Avant-Garde Metal

Primary Stylistic Influences (Avant-Garde):
Stylistic Influences (Experimental):

Avant-garde metal, also called "art metal" or "avant-metal", is a subgenre of Heavy Metal defined by the liberal use of innovative, Avant-garde Music elements such as unconventional instruments, song structures and playing styles. It evolved out of Progressive Metal with influences from jazz fusion, classical and extreme metal, and is primarily characterized by extreme musical virtuosity, a near-abandonment of heavy metal standards and a highly polished, technical sound. Avant-garde artists often seek to create an unusual, highly varied sound, in the same vein as most Progressive Metal artists. The two genres often overlap and may sound confusing to some listeners, but the main difference is that avant-garde metal artists usually take an additional step beyond and strive to push the boundaries of what's musically possible in heavy metal.

Often listed as a sister genre to avant-garde metal is the aptly-named "experimental metal" subgenre, which refers to a subgenre of metal, more specifically a direct offshoot of extreme metal that focuses on creating a bizarre, abstract sound through large-scale experimentation, the use of nonstandard sounds, extended playing and vocal techniques, varying degrees of musical manipulation, and the infusion of sounds from different and disparate musical genres aside from metal, akin to Alternative Metal and Nu Metal.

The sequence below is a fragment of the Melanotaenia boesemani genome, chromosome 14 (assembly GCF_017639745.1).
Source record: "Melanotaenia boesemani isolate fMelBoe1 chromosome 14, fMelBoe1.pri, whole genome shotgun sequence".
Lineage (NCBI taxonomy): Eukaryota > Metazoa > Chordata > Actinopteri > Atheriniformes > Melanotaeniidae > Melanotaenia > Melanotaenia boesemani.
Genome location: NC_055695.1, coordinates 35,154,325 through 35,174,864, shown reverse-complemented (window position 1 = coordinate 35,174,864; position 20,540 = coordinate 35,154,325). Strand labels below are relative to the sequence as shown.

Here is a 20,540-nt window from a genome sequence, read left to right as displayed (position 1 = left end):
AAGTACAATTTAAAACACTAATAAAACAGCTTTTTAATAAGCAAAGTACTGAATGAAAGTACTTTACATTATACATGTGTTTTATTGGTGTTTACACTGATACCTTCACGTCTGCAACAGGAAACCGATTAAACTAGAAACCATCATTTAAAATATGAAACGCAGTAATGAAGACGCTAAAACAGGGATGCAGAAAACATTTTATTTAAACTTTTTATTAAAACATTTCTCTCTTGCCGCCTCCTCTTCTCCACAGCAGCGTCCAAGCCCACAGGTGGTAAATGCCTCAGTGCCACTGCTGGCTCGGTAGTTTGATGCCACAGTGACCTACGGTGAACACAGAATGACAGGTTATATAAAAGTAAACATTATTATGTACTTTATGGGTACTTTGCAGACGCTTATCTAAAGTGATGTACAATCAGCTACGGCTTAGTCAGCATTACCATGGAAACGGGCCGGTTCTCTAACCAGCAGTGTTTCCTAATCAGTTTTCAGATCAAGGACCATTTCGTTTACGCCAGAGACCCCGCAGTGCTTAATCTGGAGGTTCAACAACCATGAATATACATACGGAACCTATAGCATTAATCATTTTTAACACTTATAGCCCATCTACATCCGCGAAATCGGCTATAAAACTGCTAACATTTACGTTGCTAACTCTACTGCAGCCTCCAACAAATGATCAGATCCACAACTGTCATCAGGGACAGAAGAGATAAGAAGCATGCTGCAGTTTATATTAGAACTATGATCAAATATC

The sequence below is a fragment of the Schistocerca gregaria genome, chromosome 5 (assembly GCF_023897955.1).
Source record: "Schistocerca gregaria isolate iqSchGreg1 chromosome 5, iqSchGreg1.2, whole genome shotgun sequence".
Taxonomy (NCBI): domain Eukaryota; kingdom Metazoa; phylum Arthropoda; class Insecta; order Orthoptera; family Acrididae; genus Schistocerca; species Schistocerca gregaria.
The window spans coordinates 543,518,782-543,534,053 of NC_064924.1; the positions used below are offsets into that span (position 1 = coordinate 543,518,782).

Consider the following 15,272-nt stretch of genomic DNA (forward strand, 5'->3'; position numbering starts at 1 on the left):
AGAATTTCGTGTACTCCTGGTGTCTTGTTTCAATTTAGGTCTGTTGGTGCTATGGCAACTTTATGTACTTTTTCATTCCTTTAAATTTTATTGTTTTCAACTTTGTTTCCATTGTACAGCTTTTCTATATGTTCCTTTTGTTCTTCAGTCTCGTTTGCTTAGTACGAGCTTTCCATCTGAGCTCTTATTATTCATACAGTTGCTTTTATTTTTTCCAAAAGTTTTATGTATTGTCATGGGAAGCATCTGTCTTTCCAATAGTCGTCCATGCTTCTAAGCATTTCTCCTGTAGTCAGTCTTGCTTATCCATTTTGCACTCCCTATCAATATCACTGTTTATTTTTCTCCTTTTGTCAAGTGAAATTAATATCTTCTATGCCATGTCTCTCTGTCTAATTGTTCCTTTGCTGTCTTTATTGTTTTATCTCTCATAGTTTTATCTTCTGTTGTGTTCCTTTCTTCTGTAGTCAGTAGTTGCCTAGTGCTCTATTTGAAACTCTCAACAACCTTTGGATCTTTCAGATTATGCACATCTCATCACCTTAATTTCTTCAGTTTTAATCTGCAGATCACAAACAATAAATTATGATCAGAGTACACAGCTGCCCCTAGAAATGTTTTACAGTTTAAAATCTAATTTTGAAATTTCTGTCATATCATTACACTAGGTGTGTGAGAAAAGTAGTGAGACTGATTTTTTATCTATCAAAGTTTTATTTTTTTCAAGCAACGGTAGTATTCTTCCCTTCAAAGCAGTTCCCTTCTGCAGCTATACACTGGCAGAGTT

As with Alternative Metal and Nu Metal, avant-garde metal and experimental metal are often used interchangeably, and like the former two genres, metalheads will often argue that avant-garde and experimental are the same thing, but in recent years, a distinction between avant-garde and experimental has arisen, with "avant-garde" being more about musical innovation while "experimental" being more about Genre-Busting. Both subsets, however, remain very loosely defined, as bands that fall into either one or both genres also overlap considerably with other related genres such as progressive or alternative metal.

A partial list of bands and artists considered as or frequently associated with avant-garde metal and/or experimental metal include the following:

The avant-garde and experimental metal subgenres provide examples of the following tropes: